Buying REO property or a foreclosure in Oklahoma City?
Just as with any home purchase, your smartest move is to hire a professional real estate agent.
For more information, just contact me
through my site or e-mail me
. I'm happy to answer questions you have regarding real estate foreclosures.
What is an REO?
"REO" means Real Estate Owned. These are homes which have gone through foreclosure and are now owned by the bank or mortgage company. This is unlike real estate up for foreclosure auction.
When buying a property during a foreclosure sale, you must pay at least the loan balance plus any interest and other fees accrued during the foreclosure process. You must also be prepared to pay with cash in hand. Finally, you'll accept the property totally as is. That could comprise of current liens and even current residents that may require eviction.
A bank-owned property, on the other hand, is a much cleaner and attractive deal. The REO property didn't find a buyer during foreclosure auction. Now the bank owns it. The lender will attend to the elimination of tax liens, evict occupants if needed and generally plan for the issuance of a title insurance policy to the buyer at closing.
Take notice that REOs may be exempt from normal disclosure requirements.
For instance, in California, banks are not required to give a Transfer Disclosure Statement,
a document that usually requires sellers to disclose any defects of which they are aware.
By hiring Scissortail Residential Realty, you can rest assured knowing all parties are fulfilling Oklahoma state disclosure requirements.
Am I guaranteed a low price when buying a bank owned property in Oklahoma City?
It's frequently believed that any foreclosure must be a good buy and an opportunity for guaranteed profit. This isn't always true. You have to be cautious about buying a repossession if your intent is to profit from the sale. While it's true that the bank is typically eager to offload it fast, they are also motivated to minimize any losses.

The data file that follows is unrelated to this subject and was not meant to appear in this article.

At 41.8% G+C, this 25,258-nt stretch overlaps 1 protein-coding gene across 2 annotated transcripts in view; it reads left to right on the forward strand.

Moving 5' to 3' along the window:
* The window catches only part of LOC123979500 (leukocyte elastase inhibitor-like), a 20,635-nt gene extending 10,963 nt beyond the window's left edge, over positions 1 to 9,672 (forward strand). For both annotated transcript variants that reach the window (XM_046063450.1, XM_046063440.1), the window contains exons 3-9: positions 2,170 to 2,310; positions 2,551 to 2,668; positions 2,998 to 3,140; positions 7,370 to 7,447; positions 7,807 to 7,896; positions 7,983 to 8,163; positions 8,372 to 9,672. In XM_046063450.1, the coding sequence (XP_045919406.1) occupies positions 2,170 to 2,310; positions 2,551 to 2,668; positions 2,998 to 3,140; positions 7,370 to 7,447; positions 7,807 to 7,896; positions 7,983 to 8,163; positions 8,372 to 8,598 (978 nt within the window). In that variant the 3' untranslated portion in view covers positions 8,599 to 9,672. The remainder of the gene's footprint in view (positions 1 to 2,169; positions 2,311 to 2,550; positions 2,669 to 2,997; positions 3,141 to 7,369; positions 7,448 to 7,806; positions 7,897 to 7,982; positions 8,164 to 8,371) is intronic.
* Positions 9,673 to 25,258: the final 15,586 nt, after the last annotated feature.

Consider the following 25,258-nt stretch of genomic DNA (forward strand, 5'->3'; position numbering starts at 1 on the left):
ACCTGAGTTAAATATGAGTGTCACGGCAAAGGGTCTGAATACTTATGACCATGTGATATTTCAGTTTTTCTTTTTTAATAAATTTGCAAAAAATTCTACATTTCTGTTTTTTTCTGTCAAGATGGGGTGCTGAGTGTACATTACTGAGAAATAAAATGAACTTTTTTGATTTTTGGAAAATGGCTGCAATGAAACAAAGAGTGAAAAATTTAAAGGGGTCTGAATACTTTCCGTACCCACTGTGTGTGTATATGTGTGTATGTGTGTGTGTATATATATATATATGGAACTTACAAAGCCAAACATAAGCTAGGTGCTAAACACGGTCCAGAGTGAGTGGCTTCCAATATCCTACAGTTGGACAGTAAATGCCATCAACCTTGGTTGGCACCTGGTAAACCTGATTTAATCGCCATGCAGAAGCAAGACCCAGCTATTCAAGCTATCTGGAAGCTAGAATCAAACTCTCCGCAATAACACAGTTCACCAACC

Look closely at the listing and sales prices of comparable homes in the neighborhood when considering the purchase of an REO. And factor in any repairs or upgrades necessary to prepare the house for resale or moving in.
It is possible to find REOs with money-making potential, and many people do very well buying foreclosures. Still, there are also many REOs that are not good buys and may not be money makers.
Ready to make an offer?
Most banks have staff dedicated to REO that you'll work with when buying REO property from them. To get their properties advertised on the local MLS, the lender will typically hire a listing agent.
Before making your offer, you'll want to contact either the listing agent or REO department at the bank and find out as much as you can about their knowledge about the condition of the property and what their process is for taking offers. Since banks almost always sell REO properties "as is", you'll want to be sure and include an inspection contingency in your offer that gives you time to check for unknown damage and terminate the offer if you find it.
If, as a buyer, you can provide documentation demonstrating your ability to pay, such as a pre-approval letter from a lender, your offer will be more attractive and likely be accepted. (This goes for any real estate offer.)
Once you've presented your offer, it's customary for the bank to counter offer. From there it will be up to you to decide whether to accept their counter, or offer a counter to the counter offer.
Realize, you'll be working with a process that most likely involves several people at the bank, and they don't work evenings or weekends. It's not unusual for the process of offers and counter offers to take days or even weeks. Scissortail Residential Realty is used to working around the schedules of this type of seller and will do everything possible to ensure there are no undue delays.